Vitamin B12 benefits, dosage & deficiencies
Everything you need to know about vitamin B12 benefits (and why you don't want to be deficient!)
Here's the thing about Vitamin B12: it's an essential vitamin that the body needs, but on its own it can't produce. Luckily, certain foods and supplements can help you get the vitamin B12 benefits and avoid the symptoms of deficiency.
Vitamin B12 benefits
Vitamin B12 is a water-soluble vitamin needed for:
Keeping the body’s blood cells healthy
Aiding with DNA production
Encouraging antibodies after vaccination or infection
Vital for healthy nerve function
Deficiency can result in irreversible neurological damage.
It's part of the vitamin B complex, and you can read more about each of the other B vitamins here:
(p.s. Did you know the Smart Supplement contains all 8 B vitamins + 12 other essential nutrients? Discover more)
What are the benefits and side effects of vitamin B12?
Health benefits of vitamin B12 for the brain
As the most structurally complex and largest vitamin, B12 (also known as methylcobalamin—try saying that after a few sherries!) is essential for our brains. Every single cell in the body is dependent on vitamin B12 for metabolism—for brains that means energy for neurons to communicate.
Low levels of B12 can double your chances of developing a mood disorder, such as depression, as it has a major effect on the production of serotonin—a chemical in the brain that regulates mood.
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What does B12 do for your body?
B12 also has a myriad of benefits for the body—it’s needed to create DNA, which could help us to age in a healthier way. It also helps our bodies to break down homocysteine, harmful levels of which could result in strokes and heart disease.
Studies also suggest there are specific vitamin B12 benefits for women who are pregnant and breastfeeding, and they're recommended to take a higher dose.
Is vitamin B12 safe? What are the side effects?
There are no studies that have shown that taking B12 is dangerous or has any negative side effects. You can't overdose on vitamin B12 as excess is excreted through urine.
What happens when your vitamin B12 is low?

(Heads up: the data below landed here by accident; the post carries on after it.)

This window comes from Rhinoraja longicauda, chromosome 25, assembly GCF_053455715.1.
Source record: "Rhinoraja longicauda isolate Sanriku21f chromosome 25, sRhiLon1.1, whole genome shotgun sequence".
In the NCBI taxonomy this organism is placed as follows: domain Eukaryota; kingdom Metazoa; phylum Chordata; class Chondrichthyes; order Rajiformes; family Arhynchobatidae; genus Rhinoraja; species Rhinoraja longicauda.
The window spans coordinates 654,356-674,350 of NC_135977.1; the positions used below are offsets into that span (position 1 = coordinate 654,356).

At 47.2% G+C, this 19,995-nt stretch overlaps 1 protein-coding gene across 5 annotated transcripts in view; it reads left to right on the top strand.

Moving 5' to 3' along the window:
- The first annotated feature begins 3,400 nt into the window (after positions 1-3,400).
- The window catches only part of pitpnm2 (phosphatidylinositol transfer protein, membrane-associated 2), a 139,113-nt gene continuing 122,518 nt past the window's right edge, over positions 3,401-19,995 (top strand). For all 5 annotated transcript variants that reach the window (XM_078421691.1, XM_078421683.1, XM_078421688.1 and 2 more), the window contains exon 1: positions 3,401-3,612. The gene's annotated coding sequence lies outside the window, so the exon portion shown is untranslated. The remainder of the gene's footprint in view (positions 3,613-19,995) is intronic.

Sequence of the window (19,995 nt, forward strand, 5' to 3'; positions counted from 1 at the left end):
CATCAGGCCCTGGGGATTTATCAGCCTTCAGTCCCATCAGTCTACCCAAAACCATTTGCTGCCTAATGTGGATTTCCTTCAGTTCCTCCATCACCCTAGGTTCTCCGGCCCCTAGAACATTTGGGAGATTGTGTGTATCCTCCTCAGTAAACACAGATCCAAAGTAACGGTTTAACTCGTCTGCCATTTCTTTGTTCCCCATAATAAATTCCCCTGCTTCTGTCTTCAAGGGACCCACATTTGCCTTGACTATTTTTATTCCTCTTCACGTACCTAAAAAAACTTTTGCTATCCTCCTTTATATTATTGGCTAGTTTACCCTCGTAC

B12 is a bit of a superstar—and there are many reasons why it’s dangerous to be deficient.
As it’s largely found in animal sources, fortified foods, and supplements, vegans and vegetarians need to keep an eye on their levels—in a 2019 study, 20% of the 172 vegan participants were deficient. And it’s not just those who avoid animal products. In one study, up to 20% of the general population were predicted as being B12 deficient, and this rose to 30-40% in older people.
Healthy nerve function is dependent on vitamin B12, and if you don’t absorb or consume enough, this could lead to nerve damage in the spinal cord, which—if left untreated—could result in a rare condition called sub-acute.
This nifty vitamin is also essential for creating antibodies and fighting infections—a lack of it has been associated with inflammation of the stomach lining, which can lead to stomach ulcers, and in worse cases, gastric cancer.
Low B12 levels also cause red blood cells to become larger and irregular in shape, which means they struggle to move into the bloodstream at a normal rate. This can result in a type of anaemia called megaloblastic anaemia, which can bring on fatigue and weakness.
Signs of B12 deficiency include:
A smooth, sore tongue
Lack of concentration
Pale or jaundiced skin
Pins and needles
Simply avoiding these nasty symptoms is one of the main benefits of vitamin B12!
How to get enough Vitamin B12
Vitamin B12 Foods
The following foods are great sources of vitamin B12:
Who should take a vitamin B12 supplement?
As you can see, vitamin B12 is largely derived from meat and dairy products, and so people following a plant-based or vegetarian diet may choose to supplement to ensure they are getting enough vitamin B12.